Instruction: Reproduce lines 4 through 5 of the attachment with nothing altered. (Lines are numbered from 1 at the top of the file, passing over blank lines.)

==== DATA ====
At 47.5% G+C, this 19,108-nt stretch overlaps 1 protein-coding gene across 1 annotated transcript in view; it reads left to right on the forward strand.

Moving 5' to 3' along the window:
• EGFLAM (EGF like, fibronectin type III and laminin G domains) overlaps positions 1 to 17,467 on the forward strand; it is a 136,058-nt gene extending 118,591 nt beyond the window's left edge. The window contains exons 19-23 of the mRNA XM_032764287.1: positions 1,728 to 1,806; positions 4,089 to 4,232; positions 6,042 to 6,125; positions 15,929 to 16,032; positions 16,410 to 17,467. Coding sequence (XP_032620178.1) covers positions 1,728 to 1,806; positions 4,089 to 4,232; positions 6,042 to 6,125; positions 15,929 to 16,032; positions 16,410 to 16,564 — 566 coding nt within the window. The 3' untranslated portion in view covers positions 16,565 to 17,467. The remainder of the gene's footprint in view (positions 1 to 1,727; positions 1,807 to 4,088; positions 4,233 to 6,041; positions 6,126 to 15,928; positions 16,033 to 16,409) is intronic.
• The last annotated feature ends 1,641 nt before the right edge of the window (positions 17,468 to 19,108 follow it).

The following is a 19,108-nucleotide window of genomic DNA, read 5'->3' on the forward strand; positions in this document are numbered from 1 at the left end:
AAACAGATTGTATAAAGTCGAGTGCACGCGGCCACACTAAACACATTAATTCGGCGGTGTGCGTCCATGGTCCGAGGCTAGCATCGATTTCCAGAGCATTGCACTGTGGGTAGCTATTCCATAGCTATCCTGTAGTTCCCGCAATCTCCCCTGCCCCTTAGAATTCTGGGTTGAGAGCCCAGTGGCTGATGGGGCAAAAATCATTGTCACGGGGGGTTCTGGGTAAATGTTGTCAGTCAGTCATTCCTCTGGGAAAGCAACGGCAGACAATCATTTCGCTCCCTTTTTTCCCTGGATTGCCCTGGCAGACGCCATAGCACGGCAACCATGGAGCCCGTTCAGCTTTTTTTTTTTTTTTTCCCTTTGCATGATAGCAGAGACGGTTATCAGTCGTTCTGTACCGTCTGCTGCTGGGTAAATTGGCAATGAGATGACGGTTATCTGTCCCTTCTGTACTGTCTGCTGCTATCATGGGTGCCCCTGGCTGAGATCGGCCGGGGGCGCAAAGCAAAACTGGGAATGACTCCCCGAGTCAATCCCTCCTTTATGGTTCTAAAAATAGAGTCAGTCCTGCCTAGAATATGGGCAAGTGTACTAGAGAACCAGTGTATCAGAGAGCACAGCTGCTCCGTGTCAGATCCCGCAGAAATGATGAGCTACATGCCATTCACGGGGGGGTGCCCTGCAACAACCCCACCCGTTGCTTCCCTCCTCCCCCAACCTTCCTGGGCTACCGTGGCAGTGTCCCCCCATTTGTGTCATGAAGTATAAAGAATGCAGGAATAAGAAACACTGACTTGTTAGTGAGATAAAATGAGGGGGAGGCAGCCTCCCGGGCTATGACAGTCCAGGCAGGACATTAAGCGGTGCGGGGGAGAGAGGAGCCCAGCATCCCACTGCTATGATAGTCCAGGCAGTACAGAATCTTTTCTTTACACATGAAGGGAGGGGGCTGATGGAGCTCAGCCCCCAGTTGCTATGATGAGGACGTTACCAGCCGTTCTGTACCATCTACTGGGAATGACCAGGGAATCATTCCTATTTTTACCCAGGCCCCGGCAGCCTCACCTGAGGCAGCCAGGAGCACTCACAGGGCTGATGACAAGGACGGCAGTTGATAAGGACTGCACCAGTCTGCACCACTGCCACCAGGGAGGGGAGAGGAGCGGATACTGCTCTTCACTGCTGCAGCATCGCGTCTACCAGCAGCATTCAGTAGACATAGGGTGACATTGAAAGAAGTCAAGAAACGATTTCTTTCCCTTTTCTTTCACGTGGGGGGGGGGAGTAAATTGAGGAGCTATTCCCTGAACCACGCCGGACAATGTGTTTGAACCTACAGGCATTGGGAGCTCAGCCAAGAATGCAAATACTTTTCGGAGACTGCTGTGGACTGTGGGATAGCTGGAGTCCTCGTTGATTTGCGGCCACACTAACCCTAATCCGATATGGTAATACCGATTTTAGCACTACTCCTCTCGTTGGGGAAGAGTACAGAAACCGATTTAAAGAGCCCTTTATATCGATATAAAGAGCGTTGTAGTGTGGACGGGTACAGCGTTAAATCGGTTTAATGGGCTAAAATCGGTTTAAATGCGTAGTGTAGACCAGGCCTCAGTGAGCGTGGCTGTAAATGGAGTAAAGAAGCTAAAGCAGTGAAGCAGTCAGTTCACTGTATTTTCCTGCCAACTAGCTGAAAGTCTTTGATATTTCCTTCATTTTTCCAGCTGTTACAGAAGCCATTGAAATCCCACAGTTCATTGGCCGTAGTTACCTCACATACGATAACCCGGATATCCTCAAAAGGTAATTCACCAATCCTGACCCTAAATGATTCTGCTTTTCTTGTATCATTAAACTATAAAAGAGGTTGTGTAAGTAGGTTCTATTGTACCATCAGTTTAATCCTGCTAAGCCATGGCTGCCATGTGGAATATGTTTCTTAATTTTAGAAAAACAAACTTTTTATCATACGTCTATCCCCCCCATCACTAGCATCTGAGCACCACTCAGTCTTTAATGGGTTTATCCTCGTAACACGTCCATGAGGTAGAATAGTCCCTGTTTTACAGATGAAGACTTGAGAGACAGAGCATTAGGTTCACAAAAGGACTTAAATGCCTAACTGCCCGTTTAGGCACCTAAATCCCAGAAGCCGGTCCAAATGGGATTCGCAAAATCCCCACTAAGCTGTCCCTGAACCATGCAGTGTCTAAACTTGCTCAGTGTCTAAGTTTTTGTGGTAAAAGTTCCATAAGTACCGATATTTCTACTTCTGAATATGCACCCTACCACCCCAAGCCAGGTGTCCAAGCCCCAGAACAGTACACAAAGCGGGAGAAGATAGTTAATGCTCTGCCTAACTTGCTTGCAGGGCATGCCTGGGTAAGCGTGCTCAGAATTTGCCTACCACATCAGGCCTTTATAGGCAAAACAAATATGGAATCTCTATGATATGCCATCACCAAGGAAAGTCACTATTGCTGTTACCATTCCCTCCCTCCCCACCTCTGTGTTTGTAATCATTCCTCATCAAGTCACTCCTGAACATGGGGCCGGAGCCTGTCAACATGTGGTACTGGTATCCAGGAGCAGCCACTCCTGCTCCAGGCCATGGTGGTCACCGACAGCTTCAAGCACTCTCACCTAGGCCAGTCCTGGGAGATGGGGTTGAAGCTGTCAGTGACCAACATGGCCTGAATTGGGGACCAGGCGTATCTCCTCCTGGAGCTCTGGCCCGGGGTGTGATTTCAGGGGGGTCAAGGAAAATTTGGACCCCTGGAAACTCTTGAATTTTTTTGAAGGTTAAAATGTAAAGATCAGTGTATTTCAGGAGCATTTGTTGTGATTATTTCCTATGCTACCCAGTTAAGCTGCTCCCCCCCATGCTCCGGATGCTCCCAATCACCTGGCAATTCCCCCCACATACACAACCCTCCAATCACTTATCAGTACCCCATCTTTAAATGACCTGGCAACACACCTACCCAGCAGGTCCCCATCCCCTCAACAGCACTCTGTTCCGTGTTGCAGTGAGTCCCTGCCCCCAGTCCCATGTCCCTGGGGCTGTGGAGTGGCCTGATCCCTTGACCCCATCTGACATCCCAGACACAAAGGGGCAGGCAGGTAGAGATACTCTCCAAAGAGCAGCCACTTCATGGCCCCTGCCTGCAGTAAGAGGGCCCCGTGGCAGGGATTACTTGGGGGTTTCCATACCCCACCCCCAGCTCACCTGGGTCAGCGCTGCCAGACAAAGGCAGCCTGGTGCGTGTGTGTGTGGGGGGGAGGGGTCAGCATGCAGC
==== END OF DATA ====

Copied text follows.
• The last annotated feature ends 1,641 nt before the right edge of the window (positions 17,468 to 19,108 follow it).

The following is a 19,108-nucleotide window of genomic DNA, read 5'->3' on the forward strand; positions in this document are numbered from 1 at the left end: